Update Your Bathroom Vanity - Paint It!

Lead Image
  • 6 hours
  • Intermediate
  • 50
What You'll Need
Painter's tape
Paint roller
New hardware

Over the last 30 years or so, builders have consistently installed oak vanities in bathrooms. Although there is nothing wrong with them, over time, they just start to look a little "blah." An easy weekend project to update the appearance of your bathroom is to give your old oak vanity a new paint job. Like any paint job, it requires some preparation and patience, but the end result is you have a great looking new bathroom at little more than the cost of a can of paint. Here's how to paint your bathroom vanity.

Step 1 - Remove Drawers, Doors, and Hardware

Since most bathrooms are small, you just won't have any room to work in the bathroom itself so start by removing the vanity drawers and doors and taking them right out of the room. Be sure to mark the bottom edges of the doors to indicate where each came from. Remove all the hardware and hinges and drop them into some warm, soapy water to soak prior to giving them a good cleaning.

Step 2 - Sand and Clean

Scrape any loose or peeling paint off the doors and drawer fronts, then use 150-grit sandpaper to smooth the exposed surfaces. Get rid of the sanding dust using a vacuum or tack cloth followed by wiping with a clean dry cloth.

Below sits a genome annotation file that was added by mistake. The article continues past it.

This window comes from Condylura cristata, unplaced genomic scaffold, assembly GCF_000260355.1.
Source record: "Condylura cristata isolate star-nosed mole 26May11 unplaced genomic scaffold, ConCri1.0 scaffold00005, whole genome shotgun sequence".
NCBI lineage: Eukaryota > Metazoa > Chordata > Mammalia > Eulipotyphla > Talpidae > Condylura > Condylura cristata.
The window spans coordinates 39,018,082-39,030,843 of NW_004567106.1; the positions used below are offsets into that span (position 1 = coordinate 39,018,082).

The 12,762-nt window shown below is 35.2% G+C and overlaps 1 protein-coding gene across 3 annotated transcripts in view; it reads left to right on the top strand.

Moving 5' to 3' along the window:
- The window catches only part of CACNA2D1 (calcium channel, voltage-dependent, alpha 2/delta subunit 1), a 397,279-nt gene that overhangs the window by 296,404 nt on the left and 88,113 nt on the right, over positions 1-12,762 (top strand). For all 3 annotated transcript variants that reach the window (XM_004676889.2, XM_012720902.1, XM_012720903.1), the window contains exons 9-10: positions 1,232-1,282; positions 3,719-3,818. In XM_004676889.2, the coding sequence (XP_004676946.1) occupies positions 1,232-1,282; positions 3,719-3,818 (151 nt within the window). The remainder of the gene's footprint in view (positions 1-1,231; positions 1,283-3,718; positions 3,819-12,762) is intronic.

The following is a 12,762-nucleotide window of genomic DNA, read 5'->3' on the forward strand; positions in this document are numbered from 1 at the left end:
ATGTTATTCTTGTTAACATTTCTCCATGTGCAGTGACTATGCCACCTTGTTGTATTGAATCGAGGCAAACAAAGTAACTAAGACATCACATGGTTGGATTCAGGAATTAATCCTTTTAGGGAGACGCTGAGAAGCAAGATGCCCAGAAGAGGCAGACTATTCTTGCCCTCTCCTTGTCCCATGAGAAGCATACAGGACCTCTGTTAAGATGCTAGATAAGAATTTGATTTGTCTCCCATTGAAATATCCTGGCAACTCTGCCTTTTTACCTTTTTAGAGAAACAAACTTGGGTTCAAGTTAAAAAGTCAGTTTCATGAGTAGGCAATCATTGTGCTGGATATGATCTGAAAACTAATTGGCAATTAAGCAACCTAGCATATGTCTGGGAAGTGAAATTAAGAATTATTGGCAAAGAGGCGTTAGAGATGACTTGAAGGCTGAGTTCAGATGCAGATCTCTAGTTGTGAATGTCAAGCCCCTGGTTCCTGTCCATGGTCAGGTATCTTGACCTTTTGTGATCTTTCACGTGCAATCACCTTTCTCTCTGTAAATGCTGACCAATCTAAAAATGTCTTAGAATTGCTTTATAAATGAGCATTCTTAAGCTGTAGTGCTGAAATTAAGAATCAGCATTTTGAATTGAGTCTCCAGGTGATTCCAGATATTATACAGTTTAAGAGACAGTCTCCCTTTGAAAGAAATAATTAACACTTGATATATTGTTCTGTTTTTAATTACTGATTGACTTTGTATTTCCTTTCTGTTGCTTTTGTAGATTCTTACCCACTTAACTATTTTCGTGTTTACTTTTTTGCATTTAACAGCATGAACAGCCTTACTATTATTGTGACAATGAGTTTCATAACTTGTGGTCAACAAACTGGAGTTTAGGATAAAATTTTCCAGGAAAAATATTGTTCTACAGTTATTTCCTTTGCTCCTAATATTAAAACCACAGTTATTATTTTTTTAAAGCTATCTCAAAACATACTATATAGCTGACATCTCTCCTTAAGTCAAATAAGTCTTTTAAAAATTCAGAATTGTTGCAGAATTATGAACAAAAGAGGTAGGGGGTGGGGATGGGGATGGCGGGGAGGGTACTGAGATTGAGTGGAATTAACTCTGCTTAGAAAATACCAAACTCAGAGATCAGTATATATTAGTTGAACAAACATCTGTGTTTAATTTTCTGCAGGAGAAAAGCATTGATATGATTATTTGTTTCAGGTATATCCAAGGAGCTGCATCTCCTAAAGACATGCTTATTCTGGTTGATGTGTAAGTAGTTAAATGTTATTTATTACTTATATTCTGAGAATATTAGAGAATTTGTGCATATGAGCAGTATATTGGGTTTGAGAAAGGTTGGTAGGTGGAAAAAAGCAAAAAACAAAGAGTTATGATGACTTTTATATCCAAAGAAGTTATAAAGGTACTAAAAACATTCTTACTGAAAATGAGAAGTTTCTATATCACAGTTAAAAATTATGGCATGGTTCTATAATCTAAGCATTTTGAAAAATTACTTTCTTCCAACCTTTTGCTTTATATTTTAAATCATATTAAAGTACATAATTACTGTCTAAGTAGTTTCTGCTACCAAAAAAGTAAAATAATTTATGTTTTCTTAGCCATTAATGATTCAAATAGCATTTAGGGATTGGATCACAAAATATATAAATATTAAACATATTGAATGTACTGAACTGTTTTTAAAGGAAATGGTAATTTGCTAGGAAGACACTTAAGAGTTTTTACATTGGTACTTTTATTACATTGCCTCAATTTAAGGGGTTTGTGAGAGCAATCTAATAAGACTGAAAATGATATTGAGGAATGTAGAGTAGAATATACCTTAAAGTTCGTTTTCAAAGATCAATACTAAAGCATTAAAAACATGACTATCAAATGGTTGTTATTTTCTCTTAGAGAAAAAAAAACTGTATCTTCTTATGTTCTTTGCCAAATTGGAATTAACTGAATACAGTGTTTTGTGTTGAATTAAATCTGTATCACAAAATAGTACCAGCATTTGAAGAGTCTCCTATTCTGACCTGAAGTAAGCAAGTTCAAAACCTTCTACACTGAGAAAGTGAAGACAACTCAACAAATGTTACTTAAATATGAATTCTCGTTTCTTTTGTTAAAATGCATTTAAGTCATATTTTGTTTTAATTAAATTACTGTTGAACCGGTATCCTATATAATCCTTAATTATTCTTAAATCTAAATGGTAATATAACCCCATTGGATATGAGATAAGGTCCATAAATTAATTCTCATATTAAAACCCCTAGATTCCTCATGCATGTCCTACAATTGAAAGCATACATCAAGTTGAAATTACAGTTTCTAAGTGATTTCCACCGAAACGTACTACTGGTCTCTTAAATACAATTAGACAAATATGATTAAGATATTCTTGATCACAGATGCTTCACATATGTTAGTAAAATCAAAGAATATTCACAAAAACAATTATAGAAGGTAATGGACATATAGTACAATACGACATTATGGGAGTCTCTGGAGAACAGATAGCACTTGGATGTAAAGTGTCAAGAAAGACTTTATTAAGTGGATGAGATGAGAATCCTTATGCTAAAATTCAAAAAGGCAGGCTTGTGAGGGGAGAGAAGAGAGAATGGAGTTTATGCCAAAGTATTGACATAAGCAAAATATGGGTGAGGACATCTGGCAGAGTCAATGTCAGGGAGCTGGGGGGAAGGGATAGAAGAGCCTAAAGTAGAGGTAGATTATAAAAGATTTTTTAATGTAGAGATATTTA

Back in the bathroom, sand the exposed surfaces of your vanity with the 150-grit sandpaper then, here again, vacuum or use the tack cloth to get rid of sanding dust.

Step 3 - Protect the walls and floor

If your vanity is touching a wall, use painter's tape to protect the walls and edge of the countertop from paint splashes where they come in contact with the vanity. Put a drop cloth on the floor.

Step 4 - Prime the Surface

Before you actually begin to paint your vanity, apply 2 coats of primer to the drawers, doors, and vanity itself. Use a 1-inch brush to cut in along the walls as well as around any decorative trim on your doors and drawers, then use a small 3-inch roller to cover the rest of the surfaces. A water-based primer is a good choice since it will dry in 1 to 2 hours.

Step 5 - Paint

Finally, it's time to paint. Choose a satin or a semi-gloss finish that will look good and wipe clean easily. A good quality acrylic latex paint will work fine, or you can buy special paint at paint stores designed specifically for cabinets. You'll likely need to give your vanity at least 2 coats to eliminate any "burn through" and totally change your vanity color and eliminate the "wood look."

Step 6 - Replace Hardware and Reassemble

If you want to give your vanity a totally updated look, changing the drawer pulls and door handles is a quick and easy way to do that. While you have the drawers and doors off the vanity (but before you prime and paint them), fill the existing holes with wood filler and allow it to dry. After priming and painting, mount the new pulls and handles for a brand new looking vanity.